Every month is seafood month at my house. October, however, is the official U.S. Seafood Month so now’s a good time to cast a glance over some of the ways we benefit from seafood.
For all you old people or those who want to be old someday—In October 2018 Zhang and colleagues published one of the largest and most in-depth studies of how seafood affects our health. Their work followed 240,729 men and 180,580 women for 16 years. In their study, they grouped people into 5 groups based on highest to lowest levels of seafood consumption. They followed the group for 16 years to see what effect eating seafood had on deaths due to many different diseases.
The highest 20% of seafood eaters among men ate about 7.4 ounces per week; for women it as 6.3 ounces. Those in the lowest consuming 20% group were 0.9 ounces and 0.7 ounces, respectively. The study population came from six states plus two metro areas and all were between 50 and 71 years old at the study’s beginning.
In comparing the highest vs lowest seafood consuming groups the authors found these changes in death rates.
|Comparison of death rates between highest and lowest seafood consumption groups for:||Women||Men|
In these outcomes, the one for Alzheimer’s stands out. As our population ages, the number of those with Alzheimer’s will increase and its effects are insidious. Not only does it upend the life of the person afflicted, it also reaches into a much larger network of family and friends. It’s hopeful to me that by changing our diets we can help thwart Alzheimer’s.
I cherry-picked a bit for the results in the table. Zhang et.al. reviewed many more diseases and you can see all their results in Tables 2 and 3 in their article.
The importance for seafood for adult health and wellness may even be eclipsed by its importance for kids. The extent of this is stunning and heartening. And, with that let’s swing to the other end of the age spectrum-pregnant moms and young kids.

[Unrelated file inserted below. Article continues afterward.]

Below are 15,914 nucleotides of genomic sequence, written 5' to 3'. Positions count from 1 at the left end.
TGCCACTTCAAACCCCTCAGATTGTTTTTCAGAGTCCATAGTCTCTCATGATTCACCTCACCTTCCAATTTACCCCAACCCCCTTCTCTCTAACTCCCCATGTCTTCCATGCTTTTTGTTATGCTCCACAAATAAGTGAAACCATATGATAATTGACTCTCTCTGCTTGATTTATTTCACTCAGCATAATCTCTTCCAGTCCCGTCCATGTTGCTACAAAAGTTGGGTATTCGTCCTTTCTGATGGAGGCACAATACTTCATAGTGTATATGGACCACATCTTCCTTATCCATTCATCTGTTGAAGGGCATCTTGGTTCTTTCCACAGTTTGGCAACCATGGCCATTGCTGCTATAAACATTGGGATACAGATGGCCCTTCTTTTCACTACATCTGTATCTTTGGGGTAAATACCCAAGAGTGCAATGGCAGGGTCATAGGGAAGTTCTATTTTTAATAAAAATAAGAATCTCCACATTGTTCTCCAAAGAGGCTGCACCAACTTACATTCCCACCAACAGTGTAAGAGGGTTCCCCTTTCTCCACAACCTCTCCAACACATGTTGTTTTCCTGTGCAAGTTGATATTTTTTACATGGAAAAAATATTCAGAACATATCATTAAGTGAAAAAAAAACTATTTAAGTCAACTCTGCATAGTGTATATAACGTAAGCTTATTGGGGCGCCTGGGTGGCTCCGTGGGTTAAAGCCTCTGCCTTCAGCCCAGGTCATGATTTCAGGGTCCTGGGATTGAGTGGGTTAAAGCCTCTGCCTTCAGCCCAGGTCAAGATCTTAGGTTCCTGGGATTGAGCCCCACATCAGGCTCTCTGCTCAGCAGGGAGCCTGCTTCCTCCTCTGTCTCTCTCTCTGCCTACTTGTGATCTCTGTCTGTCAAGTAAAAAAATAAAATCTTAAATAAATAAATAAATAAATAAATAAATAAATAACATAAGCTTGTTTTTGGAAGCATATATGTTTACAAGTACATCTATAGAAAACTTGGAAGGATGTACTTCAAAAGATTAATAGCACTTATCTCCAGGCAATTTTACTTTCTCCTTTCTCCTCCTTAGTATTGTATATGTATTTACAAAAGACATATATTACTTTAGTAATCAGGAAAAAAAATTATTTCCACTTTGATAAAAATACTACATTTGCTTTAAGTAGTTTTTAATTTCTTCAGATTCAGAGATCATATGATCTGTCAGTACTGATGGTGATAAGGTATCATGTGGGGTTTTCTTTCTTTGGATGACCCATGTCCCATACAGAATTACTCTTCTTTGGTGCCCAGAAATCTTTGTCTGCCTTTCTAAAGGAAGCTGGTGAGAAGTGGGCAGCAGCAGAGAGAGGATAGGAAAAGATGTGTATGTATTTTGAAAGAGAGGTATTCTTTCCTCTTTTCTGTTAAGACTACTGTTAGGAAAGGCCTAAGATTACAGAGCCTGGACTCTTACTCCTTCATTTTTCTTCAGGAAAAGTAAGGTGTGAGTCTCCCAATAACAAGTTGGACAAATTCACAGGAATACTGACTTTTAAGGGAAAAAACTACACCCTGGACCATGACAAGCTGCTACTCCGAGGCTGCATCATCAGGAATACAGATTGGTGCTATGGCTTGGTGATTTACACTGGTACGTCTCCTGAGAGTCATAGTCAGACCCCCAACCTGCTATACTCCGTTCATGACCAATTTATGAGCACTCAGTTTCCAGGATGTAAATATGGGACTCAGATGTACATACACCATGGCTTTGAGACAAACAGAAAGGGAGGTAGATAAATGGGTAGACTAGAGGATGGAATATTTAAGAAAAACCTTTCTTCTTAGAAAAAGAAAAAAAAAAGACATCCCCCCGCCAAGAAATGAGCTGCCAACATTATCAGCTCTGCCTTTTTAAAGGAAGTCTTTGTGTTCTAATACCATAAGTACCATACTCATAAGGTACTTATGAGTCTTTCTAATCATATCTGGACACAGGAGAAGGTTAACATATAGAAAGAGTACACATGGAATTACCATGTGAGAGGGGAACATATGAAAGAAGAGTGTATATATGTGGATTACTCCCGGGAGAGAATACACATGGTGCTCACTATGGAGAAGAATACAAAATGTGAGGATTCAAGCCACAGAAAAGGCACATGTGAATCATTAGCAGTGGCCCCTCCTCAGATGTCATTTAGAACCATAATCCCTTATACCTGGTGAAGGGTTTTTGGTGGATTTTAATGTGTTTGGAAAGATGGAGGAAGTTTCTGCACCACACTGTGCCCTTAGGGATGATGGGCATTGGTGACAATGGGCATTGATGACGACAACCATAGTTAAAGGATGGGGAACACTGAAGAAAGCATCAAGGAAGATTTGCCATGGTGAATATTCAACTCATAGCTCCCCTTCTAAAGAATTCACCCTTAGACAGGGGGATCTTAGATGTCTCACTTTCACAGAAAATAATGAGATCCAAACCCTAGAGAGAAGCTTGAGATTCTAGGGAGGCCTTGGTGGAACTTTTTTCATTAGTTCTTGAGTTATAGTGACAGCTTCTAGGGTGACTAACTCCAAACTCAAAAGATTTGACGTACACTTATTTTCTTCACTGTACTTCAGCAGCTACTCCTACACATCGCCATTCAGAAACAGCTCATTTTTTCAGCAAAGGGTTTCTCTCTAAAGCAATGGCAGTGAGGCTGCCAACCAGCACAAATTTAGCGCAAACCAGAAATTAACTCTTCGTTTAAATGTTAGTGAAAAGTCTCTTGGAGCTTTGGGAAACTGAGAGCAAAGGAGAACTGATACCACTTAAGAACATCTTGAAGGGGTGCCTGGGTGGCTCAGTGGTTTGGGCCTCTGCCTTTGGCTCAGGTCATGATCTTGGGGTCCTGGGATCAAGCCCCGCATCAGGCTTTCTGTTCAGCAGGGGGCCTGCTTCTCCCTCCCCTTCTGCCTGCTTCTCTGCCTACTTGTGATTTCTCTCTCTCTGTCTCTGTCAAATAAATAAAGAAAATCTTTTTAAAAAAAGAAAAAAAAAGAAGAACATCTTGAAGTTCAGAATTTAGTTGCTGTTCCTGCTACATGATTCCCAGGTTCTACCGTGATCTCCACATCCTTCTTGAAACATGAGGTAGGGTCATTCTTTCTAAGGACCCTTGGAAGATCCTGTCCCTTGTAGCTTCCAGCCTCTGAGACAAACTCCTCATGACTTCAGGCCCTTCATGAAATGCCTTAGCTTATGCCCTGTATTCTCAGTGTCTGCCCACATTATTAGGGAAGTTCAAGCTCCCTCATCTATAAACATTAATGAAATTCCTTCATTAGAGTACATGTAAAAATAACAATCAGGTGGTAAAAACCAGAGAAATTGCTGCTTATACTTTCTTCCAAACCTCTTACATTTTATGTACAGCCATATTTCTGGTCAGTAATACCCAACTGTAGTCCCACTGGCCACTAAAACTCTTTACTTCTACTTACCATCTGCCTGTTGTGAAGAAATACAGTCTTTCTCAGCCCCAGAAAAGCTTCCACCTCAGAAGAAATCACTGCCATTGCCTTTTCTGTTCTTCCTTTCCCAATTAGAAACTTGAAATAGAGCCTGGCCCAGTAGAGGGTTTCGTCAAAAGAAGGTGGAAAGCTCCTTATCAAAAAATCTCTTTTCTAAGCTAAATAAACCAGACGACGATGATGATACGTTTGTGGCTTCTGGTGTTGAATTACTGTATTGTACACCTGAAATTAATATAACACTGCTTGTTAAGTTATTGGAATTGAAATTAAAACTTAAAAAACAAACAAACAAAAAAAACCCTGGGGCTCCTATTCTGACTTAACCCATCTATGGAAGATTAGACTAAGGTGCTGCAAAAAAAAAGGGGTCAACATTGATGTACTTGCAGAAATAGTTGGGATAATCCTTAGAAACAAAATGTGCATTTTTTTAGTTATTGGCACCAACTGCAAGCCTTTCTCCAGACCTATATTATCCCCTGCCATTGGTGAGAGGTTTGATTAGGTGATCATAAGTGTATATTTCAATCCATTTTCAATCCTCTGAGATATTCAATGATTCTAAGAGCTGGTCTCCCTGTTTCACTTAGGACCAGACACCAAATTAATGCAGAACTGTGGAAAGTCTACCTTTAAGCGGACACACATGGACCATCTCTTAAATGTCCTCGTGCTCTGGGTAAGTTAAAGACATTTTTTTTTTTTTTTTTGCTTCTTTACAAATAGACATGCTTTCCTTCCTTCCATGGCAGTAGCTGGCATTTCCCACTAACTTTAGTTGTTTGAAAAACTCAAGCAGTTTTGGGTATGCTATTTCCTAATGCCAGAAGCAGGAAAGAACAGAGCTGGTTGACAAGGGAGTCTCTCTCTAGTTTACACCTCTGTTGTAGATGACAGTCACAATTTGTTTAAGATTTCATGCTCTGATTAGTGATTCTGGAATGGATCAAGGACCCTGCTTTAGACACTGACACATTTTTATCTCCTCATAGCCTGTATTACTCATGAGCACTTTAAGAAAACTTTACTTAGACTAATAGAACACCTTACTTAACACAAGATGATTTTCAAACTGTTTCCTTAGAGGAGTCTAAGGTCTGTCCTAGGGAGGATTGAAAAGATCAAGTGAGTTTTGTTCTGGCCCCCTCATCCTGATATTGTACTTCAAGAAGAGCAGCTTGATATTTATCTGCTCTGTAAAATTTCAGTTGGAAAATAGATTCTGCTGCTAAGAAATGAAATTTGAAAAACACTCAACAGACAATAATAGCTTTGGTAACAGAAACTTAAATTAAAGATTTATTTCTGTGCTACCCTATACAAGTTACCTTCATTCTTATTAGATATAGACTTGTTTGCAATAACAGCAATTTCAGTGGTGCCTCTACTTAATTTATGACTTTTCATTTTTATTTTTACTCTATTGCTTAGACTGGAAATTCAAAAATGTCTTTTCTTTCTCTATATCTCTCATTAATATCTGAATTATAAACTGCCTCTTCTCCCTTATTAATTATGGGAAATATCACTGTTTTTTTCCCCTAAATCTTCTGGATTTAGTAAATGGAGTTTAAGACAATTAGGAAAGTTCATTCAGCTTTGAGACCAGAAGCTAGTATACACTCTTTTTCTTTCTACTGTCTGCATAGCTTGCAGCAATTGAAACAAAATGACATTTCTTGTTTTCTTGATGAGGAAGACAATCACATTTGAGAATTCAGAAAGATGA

Seafood’s importance for kids shines in its benefits on neurocognitive development. There are many measures of kids’ neurological development. Developmental psychologists measure verbal skill, manual dexterity, the ability to distinguish distinct sounds and IQ as well as many others. Eating seafood affects all of these.
To focus down a bit onto IQ scores, children of mothers who eat seafood during pregnancy have higher IQ scores. The effect is a big one.
A European Food Safety Authority (EFSA) metastudy compared kids whose moms at three versus no servings of seafood weekly. EFSA found the kids from seafood eating moms had an IQ score 8 points higher (see here page 24). Another group at the Southampton General Hospital in the UK found a 7.5 IQ score increase for kids of moms who ate fish during late pregnancy.
Beyond that, the Southampton group found that kids from moms who ate oily fish (such as salmon, mackerel and sardines) early in pregnancy had a lower incidence of hyperactivity disorder when compared to kids from moms who didn’t eat oily fish.
Fish, especially oily fish from cold waters, are a good source of omega-3 fatty acids. And, abundant evidence shows that omega-3s are crucially important to many aspects of our health. But the developmental benefits kids receive come from eating seafood as a whole food. Many scientists have looked at the effects of supplementing pregnant women’s diets with omega-3s but they find no effect from either fish oil or the individual omega-3s (EFSA page 31; another study is here, it is an 800 page slog but they list summary findings on the first couple pages; lastly, see here for the latest compilation).
The benefit story, then, is not one about the effects of ingredients. The takeaway message is that fish is much more than the sum of omega-3 or protein or vitamins it contains. It is as a whole food that fish is a stellar path to the apex of healthful nutrition. Plus. It tastes really good which is another superb reason to make any month a seafood month.